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The Indian National Theatre (INT) is a theatre organisation and troupe founded in 1944 and based in Mumbai, India. Although performing predominantly Gujarati theatre, the troupe has also produced a number of plays in other Indian languages. In addition to theatre productions, the troupe also carries theatre education, training and research activities.

Indian National Theatre
Indian National Theatre logo.jpg
Formation1944; 75 years ago (1944)
Founded atBombay (now Mumbai), British India
TypeTheatre organisation and troupe
PurposeTheatre production, education and research
Coordinates18°57′27″N 72°48′28″E / 18.9575405°N 72.8078344°E / 18.9575405; 72.8078344Coordinates: 18°57′27″N 72°48′28″E / 18.9575405°N 72.8078344°E / 18.9575405; 72.8078344


In 1940, on the 50th birthday of Dhansukhlal Mehta, Chandravadan Mehta and his troupe improvised a revue performance named Ranglila. The performance featured elements from Bhattnu Bhopalu (Bhatt's Hypocrisy) by Navalram Pandya, Nawabni Mulakat (Nawab's Visit) by Ramanbhai Neelkanth, Ashok Parsi Hato (Ashok Was Parsi) by Jyotindra Dave and Narmad by Chandravadan Mehta. Such performances, although initially improvised, gradually evolved into organised theatrical activities. In 1944, the Indian National Theatre (INT) was founded in Bombay (now Mumbai), with Damubhai Jhaveri as its first General Secretary. Other members associated with the founding included Mansukh Joshi, Gautam Joshi, Naran Mistry and Chandravadan Bhatt with D. G. Vyas providing guidance.[1]

In 1942, members of socialist youth groups who supported the Quit India Movement sought to use the fledgling theatre scene as a tool for public education, resulting in arrests and imprisonment.[2]

Early performances by the theatre were of ballets or dance-dramas, such as Kalbhairav and Bhukh (Hunger), written by Avinash Vyas and directed by Yogendra Desai.[2] The troupe used two lorries for a stage and to travel around Bombay Province.[3] Apart from Gujarati theatre, the troupe also performed at least one Marathi play. In 1947, Shanti Bhushan directed a dance-drama of Discovery of India, based on the book of the same name by Prime Minister Jawaharlal Nehru, at which he was also present and drew his appreciation, on the occasion of the Asian Relations Conference. Other big productions during this period included Narsaiyo on Narsinh Mehta, Meera on Mirabai and Amrapali.[2]

In 1949, the INT began performing Gujarati plays such as Lagnani Bedi (Fetters of Marriage), a Gujarati adaptation of Acharya Atre's Marathi play of the same name,[2] directed by Chadravadan Bhatt.[1] This play also saw the first pre-sale of tickets. It was followed by a mystery play Snehna Jher (Poison of Love) in which different scenes were simultaneously performed on a partitioned stage. One of the founding members of the INT, Naran Mistry, also directed a number of successful plays. Productions in other Indian languages, such as the Parsi Mota Dilna Mota Bava (Parsi Man with Big Heart) and Shirinbainu Shantiniketan (Shirinbai's Shantiniketan) also began, as well as one-act plays by Firoze Antia, Chalo Jher Pao (Get Me Poison), Bairini Bala (Trouble of Wife). During this time, Firoze Antia, Madhukar Randeria, Anjani Desai, Shankarprasad Desai, Devyani Desai, Vrajlal Parekh, Vanlata Mehta, Nilanjana Mehta and Niharika Divetia became associated with the INT. The INT celebrated the centenary of Gujarati theatre later that year with plays.[2]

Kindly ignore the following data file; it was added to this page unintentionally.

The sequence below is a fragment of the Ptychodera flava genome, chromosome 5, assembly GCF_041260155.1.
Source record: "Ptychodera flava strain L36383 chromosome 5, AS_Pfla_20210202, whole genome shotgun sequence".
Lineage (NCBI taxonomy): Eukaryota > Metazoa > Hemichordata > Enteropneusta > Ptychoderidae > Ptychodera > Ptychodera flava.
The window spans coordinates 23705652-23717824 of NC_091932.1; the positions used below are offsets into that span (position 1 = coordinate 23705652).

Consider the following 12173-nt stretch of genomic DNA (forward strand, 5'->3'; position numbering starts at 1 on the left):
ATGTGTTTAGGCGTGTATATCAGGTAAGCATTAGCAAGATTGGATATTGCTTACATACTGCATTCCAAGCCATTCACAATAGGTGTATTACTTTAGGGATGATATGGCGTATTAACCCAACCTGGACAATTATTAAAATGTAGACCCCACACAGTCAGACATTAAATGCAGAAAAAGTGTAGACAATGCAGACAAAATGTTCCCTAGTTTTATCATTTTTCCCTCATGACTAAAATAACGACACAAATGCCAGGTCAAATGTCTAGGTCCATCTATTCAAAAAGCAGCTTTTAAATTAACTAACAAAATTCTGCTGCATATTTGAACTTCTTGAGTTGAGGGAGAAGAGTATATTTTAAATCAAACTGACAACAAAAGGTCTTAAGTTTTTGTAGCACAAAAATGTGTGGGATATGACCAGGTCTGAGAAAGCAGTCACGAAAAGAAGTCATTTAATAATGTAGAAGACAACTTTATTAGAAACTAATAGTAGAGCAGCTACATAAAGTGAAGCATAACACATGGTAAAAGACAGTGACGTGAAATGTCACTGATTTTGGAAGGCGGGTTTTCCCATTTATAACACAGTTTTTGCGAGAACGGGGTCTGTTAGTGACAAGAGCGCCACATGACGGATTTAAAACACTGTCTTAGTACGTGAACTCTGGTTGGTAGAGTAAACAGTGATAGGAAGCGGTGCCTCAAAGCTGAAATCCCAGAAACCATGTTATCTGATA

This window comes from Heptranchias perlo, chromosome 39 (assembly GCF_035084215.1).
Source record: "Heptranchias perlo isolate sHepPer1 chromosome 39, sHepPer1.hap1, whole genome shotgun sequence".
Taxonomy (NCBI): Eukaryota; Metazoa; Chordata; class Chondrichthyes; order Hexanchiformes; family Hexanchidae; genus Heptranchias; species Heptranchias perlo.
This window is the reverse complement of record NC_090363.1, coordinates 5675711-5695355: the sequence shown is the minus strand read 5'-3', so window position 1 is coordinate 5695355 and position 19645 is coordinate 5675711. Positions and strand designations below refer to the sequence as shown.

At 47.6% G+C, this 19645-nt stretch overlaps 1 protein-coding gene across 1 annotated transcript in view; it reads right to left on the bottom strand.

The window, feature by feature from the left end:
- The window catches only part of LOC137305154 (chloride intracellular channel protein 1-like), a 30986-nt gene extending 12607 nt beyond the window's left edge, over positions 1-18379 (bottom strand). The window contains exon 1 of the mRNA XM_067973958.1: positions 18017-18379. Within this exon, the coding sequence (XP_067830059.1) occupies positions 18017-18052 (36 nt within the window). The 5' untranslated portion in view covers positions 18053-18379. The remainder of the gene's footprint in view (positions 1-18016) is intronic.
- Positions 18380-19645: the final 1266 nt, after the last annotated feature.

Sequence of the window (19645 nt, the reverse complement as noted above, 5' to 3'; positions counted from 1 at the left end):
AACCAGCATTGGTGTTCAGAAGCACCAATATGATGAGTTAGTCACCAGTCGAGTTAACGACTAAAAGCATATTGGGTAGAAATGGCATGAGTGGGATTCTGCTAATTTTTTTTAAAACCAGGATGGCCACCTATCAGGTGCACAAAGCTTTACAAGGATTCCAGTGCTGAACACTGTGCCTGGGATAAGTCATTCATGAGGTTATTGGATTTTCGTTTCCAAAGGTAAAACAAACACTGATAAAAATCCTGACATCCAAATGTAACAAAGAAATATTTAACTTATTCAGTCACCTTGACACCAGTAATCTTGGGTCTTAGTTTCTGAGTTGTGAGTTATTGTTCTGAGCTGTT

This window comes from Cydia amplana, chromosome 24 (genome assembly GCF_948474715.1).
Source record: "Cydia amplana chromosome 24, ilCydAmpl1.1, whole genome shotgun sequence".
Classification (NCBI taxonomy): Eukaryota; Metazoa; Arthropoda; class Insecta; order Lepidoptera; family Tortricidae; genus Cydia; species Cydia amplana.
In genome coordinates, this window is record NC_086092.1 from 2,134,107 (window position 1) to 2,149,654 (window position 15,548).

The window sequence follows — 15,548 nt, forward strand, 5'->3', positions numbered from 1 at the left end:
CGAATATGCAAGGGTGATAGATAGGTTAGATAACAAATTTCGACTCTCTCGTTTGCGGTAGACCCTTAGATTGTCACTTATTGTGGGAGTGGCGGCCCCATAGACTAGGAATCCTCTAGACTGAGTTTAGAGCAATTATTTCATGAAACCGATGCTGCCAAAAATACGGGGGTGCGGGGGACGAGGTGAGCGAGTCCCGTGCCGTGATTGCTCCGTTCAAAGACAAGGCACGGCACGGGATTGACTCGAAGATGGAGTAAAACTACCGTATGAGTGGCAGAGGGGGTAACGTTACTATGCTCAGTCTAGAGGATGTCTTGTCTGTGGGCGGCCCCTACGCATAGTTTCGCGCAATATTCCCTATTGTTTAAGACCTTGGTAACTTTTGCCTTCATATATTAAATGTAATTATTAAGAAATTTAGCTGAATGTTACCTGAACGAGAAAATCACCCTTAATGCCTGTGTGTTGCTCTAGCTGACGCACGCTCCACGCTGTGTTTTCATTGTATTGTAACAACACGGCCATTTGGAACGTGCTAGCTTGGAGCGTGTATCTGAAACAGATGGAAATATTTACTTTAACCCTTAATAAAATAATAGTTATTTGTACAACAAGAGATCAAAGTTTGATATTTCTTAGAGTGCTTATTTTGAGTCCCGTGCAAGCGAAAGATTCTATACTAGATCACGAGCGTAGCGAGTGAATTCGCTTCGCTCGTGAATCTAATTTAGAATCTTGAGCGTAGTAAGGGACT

Other notable productions included Dekh teri Bambai, Gujarati playsJesal Toral, Moti Verana Chowkma (Pearls Scattered in the Yard), and Santu Rangeeli (Enchanting Santu), and Marathi plays Batatyachi Chal (Potato Chawl) by P. L. Deshpande as well as Kanyadan and Kondu by Vijay Tendulkar. The INT also produced Gujarati children's plays on Chhako Mako and Bakor Patel.[3]

The English productions department of the INT produced W. Somerset Maugham's The Sacred Flame directed by Adi Marzban as well as several other plays.[1]

From 1950 to 1960, the INT organised Rasgarba competitions, which started a tradition of folk performances from Saurashta and Gujarat in Mumbai. The theatre also organised the All India Folk-dance Festival in 1955 and since 1974, has been organising Intercollege Theatre Competitions (later in an association with Gujarat Samachar).[2]

Contemporary activitiesEdit

The INT produces commercial, art, and folk theatre, does research on folk theatre, and trains actors and directors, and has built facilities in Gujarat and Maharashtra for these activities.[1][3]

The impresario department of the INT performs plays overseas in collaboration with the Indian Council of Cultural Relations.[2]

The INT performs throughout India in theatres as well as nontraditional venues, and uses no scenery. Productions focus on issues of social justice, and rely on pantomime and dialogue.[4]


  1. ^ a b c d Baradi, Hasmukh (2003) [1997]. "New Theatre: Phase Two: Theatre Troupe (1939-1949)". History of Gujarati theatre (English 1st ed.). New Delhi: National Book Trust, India. p. 143. ISBN 8123740328. OCLC 56096332.
  2. ^ a b c d e f g Joshi, Probodh (October 1990). "Indian National Theatre". Gujarati Vishwakosh (in Gujarati). 2 (1st ed.). Ahmedabad: Gujarati Vishwakosh Trust. pp. 703–705.
  3. ^ a b c Baradi, Hasmukh (2004). Lal, Ananda (ed.). The Oxford Companion to Indian Theatre. New Delhi: Oxford University Press. doi:10.1093/acref/9780195644463.001.0001/acref-9780195644463-e-0220. ISBN 0195644468. OCLC 56986659 – via Oxford Reference.
  4. ^ "Theatre – Developments in Asia". Encyclopedia Britannica. Retrieved 2018-06-06.